Swedish repository gets positive regulatory response

23 January 2018

Sweden's Radiation Safety Authority (SSM) today submitted a positive opinion to the government on Svensk Kärnbränslehantering AB's (SKB's) application to build a repository for used nuclear fuel, together with a plant to encapsulate the fuel prior to disposal. However, the Land and Environment Court in Stockholm has called for further documentation on the copper capsules in which the fuel will be stored within the repository.

Swedish used fuel repository design - 460 (SKB)
An artist's impression of the planned repository concept, with its 66-kilometre network of underground tunnels (Image: SKB)

SKB, Sweden's radioactive waste management company, submitted applications to build the country's first nuclear fuel repository and the encapsulation plant to the SSM in March 2011. The integrated facility - the encapsulation plant and the Clab interim storage facility - is referred to in SKB's application as Clink. The application concerns the disposal of 6000 capsules with a total of 12,000 tonnes of radioactive waste at a depth of about 500 meters. SKB also submitted an application to extend the storage capacity of the Clab facility from the current 8000 tonnes of fuel to 11,000 tonnes.

The applications have been reviewed by the SSM and the Land and Environment Court. The SSM has considered issues of nuclear safety and radiation at the facilities as laid down in the country's Nuclear Activities Act. The review undertaken by the Land and Environment Court was based on the Environment Code.

The final decision to authorise the project will be made by the government, which will base its decision on the assessments of both the SSM and the Land and Environment Court. However, before the government makes a final decision, it will consult with the municipalities of Oskarshamn and Östhammars, which have the power to veto the application.

Today both SSM and the Land and Environment Court submitted their respective opinions to the government on SKB's applications.

SSM recommended the government approves SKB's licence applications to construct both the repository and the encapsulation plant.

"SSM considers that SKB, through its licence applications, has demonstrated that the facilities and associated safety analysis reports, or SARS, can be developed in accordance with the established procedure for a step-wise permitting process under the Act on Nuclear Activities," SSM said. "SKB is assessed as having the potential and capability to produce updated SARs covering construction, operation, and long-term nuclear safety and radiation protection, which will need to be scrutinised and approved by SSM in future steps if licences are granted by the Swedish government."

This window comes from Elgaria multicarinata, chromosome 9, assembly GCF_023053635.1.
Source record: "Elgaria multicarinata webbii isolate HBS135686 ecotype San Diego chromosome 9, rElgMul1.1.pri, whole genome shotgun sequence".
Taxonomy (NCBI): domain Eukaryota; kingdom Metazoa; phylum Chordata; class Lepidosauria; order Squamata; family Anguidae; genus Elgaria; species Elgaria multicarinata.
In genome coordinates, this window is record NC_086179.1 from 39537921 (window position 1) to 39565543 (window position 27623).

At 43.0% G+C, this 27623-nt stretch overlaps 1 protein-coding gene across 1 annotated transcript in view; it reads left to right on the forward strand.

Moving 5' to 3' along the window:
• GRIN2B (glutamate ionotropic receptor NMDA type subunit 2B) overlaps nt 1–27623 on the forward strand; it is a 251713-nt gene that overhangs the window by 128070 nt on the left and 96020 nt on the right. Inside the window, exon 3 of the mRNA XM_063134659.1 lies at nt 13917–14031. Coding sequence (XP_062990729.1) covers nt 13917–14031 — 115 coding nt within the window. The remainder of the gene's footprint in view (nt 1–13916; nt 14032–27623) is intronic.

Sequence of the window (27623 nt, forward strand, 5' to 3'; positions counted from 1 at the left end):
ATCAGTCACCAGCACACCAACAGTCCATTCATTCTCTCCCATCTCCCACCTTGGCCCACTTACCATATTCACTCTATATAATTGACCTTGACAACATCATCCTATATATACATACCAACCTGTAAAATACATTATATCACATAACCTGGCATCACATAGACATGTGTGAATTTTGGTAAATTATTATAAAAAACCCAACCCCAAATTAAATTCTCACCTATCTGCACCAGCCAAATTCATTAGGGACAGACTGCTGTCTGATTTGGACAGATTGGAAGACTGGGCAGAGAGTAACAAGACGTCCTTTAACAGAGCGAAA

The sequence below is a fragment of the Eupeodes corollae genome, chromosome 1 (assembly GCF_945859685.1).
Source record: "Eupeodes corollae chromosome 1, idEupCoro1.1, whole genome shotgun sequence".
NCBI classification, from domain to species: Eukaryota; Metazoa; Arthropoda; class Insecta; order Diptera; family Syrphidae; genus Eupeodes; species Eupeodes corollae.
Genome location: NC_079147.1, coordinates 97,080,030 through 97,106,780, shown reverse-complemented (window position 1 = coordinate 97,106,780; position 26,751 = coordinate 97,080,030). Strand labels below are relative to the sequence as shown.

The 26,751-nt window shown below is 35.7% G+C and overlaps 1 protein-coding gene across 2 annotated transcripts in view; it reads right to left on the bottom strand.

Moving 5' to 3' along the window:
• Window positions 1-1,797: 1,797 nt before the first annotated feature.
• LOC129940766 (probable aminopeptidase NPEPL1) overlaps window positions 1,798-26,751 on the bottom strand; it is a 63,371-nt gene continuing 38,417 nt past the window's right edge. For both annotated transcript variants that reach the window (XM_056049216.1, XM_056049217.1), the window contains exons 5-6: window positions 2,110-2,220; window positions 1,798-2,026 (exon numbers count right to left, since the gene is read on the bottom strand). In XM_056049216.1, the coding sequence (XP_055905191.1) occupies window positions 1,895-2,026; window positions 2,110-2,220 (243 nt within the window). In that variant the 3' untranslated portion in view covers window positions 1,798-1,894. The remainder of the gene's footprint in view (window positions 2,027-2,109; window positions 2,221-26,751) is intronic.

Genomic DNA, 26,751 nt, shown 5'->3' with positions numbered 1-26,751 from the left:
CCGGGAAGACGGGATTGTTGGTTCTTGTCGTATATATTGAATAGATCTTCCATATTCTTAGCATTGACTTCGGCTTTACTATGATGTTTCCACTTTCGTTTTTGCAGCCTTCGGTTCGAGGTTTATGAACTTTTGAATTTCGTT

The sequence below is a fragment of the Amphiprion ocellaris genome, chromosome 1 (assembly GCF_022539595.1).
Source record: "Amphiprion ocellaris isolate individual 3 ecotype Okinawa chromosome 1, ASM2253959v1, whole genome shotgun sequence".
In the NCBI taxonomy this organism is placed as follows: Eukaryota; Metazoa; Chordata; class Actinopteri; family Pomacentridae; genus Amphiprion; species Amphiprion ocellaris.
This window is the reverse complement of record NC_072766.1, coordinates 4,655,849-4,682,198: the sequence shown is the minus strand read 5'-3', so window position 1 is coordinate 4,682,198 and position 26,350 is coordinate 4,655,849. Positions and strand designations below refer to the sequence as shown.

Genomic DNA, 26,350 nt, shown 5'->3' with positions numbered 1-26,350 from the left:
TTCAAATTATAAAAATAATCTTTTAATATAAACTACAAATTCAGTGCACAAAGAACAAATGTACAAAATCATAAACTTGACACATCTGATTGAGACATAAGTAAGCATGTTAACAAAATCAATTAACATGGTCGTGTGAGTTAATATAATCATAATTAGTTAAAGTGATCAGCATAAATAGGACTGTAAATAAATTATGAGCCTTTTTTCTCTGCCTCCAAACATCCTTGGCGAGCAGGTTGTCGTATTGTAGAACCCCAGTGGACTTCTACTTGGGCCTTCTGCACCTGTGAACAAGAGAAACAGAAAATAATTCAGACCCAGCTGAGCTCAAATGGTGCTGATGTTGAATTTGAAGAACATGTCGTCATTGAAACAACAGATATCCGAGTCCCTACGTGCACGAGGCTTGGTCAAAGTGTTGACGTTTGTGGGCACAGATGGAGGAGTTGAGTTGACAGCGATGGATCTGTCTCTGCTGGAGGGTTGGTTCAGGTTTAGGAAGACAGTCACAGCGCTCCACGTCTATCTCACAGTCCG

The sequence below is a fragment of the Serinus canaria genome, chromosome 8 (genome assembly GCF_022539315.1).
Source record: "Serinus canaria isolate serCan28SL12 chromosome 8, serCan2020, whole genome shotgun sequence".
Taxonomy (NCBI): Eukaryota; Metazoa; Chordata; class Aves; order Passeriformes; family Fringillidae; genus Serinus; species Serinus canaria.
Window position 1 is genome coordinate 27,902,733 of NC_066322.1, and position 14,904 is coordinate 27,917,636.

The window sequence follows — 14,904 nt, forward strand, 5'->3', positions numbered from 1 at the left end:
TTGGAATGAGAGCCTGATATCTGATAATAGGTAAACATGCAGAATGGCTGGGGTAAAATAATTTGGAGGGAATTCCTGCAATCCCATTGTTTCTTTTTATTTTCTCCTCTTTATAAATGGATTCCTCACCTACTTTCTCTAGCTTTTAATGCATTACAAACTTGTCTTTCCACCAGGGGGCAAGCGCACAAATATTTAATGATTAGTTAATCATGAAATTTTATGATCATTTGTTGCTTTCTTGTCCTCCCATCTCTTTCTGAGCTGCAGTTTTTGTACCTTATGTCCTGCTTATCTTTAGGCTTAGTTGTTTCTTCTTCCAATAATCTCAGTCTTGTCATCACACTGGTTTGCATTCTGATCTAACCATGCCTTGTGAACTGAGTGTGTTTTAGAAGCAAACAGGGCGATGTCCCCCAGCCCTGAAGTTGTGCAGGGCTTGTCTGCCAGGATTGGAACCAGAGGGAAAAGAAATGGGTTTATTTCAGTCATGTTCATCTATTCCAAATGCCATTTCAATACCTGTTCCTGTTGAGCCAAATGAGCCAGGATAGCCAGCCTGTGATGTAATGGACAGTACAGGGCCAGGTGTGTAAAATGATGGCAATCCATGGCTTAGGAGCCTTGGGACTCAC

Ansi Gerhardsson, head of radiation safety at SSM, said: "The Swedish Radiation Safety Authority assess that SKB has the potential to ensure the safe management and final disposal of spent nuclear fuel so that human health and the environment are protected against the harmful effects of radiation."

SSM also proposed certain conditions to be attached to government licences for SKB's facilities. These conditions require that the facilities should be constructed, taken into possession and operated as specified in the applications, as well as that SKB should produce SARs for examination and approval by SSM prior to the start of construction, before test operation begins and before a facility starts routine operation.

SKB CEO Eva Halldén welcomed SSM's recommendation, saying: "This is a milestone for SKB and an important step in the process of finally disposing of Sweden's used nuclear fuel safely." She added, "SSM's opinion shows that our final disposal concept, which we researched and developed for almost 40 years, is capable of meeting the very high standards of radiation safety."

Capsule concerns

The Land and Environment Court has told the government it believes further documentation is required on the copper capsules to be used before a licence is issued to SKB for the repository.

"SKB's assessment is solid, but there is still uncertainty about the ability of the capsule to contain the nuclear waste in the long term," the court said. "The uncertainties relate to the extent to which the capsules can be damaged by corrosion and by processes that affect the mechanical strength of the capsule. The overall assessment shows that the uncertainty about the capability of the capsule is significant and that all uncertainties have not been taken into account in SKB's safety analysis."

The court said that, based on the current safety assessment, it could not conclude the repository is safe in the long term.

"Therefore, the conclusion is that the final repository may be permitted under the Environment Code only if SKB reports additional information that clarifies that the repository is safe even with regard to the capability of the capsules."

The activities of the encapsulation plant and the Clab interim storage facility may be permitted under the Environment Code, the court said.

Halldén said that whilst SKB had not been able to provide answers to all of the court's questions regarding the copper capsules, the SSM states in its assessment that SKB has the prerequisites for meeting the requirements for radiologically safe disposal.

"When we deliver the information requested, we are convinced that the government will be able to approve the final repository also according to the Environment Code," she said.

The municipalities concerned - Östhammar and Oskarshamn - will now submit their views to the government, which takes the final decision on whether to grant a licence for the project.

Under its current timetable, SKB plans to start construction of the used fuel repository and the encapsulation plant sometime early in the 2020s and they will take about ten years to complete.

Researched and written
by World Nuclear News